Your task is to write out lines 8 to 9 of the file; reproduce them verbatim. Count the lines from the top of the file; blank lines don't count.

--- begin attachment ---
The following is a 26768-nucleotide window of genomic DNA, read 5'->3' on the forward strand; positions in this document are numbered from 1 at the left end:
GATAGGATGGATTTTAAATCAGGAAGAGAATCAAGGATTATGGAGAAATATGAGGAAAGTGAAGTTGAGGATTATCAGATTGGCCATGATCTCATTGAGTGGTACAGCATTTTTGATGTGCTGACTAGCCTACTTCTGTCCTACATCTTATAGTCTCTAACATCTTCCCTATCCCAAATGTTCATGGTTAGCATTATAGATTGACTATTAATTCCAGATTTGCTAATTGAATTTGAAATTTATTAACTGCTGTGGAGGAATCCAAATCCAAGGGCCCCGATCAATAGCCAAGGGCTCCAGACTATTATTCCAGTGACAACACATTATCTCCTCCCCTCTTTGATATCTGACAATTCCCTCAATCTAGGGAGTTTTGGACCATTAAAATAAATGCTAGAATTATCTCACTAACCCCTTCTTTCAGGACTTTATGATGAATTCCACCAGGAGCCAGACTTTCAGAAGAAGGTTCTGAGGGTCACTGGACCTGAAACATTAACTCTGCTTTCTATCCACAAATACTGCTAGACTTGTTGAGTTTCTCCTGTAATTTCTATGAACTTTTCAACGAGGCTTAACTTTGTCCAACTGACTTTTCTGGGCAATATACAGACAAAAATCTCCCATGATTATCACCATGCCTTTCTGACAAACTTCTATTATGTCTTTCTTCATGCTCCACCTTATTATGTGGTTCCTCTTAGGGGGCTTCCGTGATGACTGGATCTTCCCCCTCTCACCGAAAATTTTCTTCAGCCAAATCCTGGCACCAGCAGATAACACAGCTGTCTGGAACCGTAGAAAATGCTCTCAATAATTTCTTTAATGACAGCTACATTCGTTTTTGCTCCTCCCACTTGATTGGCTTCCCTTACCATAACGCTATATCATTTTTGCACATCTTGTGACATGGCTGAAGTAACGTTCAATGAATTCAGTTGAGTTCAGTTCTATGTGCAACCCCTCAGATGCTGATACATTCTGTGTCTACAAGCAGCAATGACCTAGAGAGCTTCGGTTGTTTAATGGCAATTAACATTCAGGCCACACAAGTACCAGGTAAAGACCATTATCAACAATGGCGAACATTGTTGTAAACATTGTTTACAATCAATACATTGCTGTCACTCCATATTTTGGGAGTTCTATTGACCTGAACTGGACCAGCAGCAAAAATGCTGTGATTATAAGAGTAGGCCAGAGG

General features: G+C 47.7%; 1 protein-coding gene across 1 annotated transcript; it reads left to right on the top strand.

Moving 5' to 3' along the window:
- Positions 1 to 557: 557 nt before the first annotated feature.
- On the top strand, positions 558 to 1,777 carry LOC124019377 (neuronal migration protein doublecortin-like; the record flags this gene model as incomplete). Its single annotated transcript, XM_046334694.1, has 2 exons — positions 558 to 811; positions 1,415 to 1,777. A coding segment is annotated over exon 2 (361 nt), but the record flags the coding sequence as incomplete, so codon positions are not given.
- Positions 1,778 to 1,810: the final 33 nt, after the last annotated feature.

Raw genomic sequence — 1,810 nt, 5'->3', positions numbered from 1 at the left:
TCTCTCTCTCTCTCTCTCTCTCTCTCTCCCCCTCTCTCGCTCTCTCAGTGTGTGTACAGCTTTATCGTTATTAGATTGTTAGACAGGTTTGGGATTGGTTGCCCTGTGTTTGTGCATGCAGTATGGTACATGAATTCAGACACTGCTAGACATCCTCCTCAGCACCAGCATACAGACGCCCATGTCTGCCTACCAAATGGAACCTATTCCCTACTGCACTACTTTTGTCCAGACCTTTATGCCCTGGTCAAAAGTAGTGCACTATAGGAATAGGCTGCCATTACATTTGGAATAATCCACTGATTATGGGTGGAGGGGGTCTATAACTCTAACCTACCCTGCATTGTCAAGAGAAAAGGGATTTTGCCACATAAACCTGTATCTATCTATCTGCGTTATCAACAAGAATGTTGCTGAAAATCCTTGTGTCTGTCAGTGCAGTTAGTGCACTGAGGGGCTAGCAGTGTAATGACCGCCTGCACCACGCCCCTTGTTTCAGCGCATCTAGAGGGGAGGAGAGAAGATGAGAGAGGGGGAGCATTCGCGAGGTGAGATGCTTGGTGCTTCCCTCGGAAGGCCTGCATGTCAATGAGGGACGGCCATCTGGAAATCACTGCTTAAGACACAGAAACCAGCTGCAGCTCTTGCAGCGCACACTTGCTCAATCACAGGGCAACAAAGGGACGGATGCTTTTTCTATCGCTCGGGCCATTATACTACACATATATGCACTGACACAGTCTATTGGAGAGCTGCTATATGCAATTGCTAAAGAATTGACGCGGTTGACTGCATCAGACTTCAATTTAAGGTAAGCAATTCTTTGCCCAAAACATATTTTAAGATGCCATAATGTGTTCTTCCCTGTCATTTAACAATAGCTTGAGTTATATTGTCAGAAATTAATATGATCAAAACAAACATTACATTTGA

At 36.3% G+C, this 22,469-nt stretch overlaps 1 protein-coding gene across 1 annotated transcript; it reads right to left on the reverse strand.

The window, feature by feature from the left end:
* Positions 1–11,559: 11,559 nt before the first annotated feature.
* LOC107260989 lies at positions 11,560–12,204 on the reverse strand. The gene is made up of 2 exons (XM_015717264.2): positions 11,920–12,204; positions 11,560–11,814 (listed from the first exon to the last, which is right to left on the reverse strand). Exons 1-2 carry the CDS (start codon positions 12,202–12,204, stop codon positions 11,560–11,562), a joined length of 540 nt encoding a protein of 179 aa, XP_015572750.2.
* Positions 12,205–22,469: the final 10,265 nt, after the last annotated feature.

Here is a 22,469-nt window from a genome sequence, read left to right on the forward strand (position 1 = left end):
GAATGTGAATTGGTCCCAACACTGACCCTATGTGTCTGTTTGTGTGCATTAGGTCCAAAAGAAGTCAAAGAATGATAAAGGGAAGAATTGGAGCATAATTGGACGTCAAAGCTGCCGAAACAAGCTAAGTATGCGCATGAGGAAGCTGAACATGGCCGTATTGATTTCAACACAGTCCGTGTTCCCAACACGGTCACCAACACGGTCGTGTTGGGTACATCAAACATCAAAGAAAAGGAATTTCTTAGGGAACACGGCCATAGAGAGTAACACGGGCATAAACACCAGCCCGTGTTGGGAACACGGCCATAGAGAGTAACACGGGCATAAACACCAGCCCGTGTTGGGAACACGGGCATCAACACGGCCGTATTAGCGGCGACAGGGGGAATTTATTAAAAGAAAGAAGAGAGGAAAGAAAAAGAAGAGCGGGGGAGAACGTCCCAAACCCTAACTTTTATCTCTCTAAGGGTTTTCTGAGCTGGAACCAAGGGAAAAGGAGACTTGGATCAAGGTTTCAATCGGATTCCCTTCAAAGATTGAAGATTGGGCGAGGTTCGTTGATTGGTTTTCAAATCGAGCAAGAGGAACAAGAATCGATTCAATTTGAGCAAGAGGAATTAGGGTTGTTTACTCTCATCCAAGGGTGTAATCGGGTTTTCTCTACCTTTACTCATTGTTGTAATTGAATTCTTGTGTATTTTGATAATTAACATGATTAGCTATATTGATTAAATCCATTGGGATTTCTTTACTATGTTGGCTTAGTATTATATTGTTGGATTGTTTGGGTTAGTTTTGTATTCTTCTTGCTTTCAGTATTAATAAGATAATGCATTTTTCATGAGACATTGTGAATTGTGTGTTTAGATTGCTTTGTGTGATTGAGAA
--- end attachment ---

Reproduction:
Raw genomic sequence — 1,810 nt, 5'->3', positions numbered from 1 at the left:
TCTCTCTCTCTCTCTCTCTCTCTCTCTCCCCCTCTCTCGCTCTCTCAGTGTGTGTACAGCTTTATCGTTATTAGATTGTTAGACAGGTTTGGGATTGGTTGCCCTGTGTTTGTGCATGCAGTATGGTACATGAATTCAGACACTGCTAGACATCCTCCTCAGCACCAGCATACAGACGCCCATGTCTGCCTACCAAATGGAACCTATTCCCTACTGCACTACTTTTGTCCAGACCTTTATGCCCTGGTCAAAAGTAGTGCACTATAGGAATAGGCTGCCATTACATTTGGAATAATCCACTGATTATGGGTGGAGGGGGTCTATAACTCTAACCTACCCTGCATTGTCAAGAGAAAAGGGATTTTGCCACATAAACCTGTATCTATCTATCTGCGTTATCAACAAGAATGTTGCTGAAAATCCTTGTGTCTGTCAGTGCAGTTAGTGCACTGAGGGGCTAGCAGTGTAATGACCGCCTGCACCACGCCCCTTGTTTCAGCGCATCTAGAGGGGAGGAGAGAAGATGAGAGAGGGGGAGCATTCGCGAGGTGAGATGCTTGGTGCTTCCCTCGGAAGGCCTGCATGTCAATGAGGGACGGCCATCTGGAAATCACTGCTTAAGACACAGAAACCAGCTGCAGCTCTTGCAGCGCACACTTGCTCAATCACAGGGCAACAAAGGGACGGATGCTTTTTCTATCGCTCGGGCCATTATACTACACATATATGCACTGACACAGTCTATTGGAGAGCTGCTATATGCAATTGCTAAAGAATTGACGCGGTTGACTGCATCAGACTTCAATTTAAGGTAAGCAATTCTTTGCCCAAAACATATTTTAAGATGCCATAATGTGTTCTTCCCTGTCATTTAACAATAGCTTGAGTTATATTGTCAGAAATTAATATGATCAAAACAAACATTACATTTGA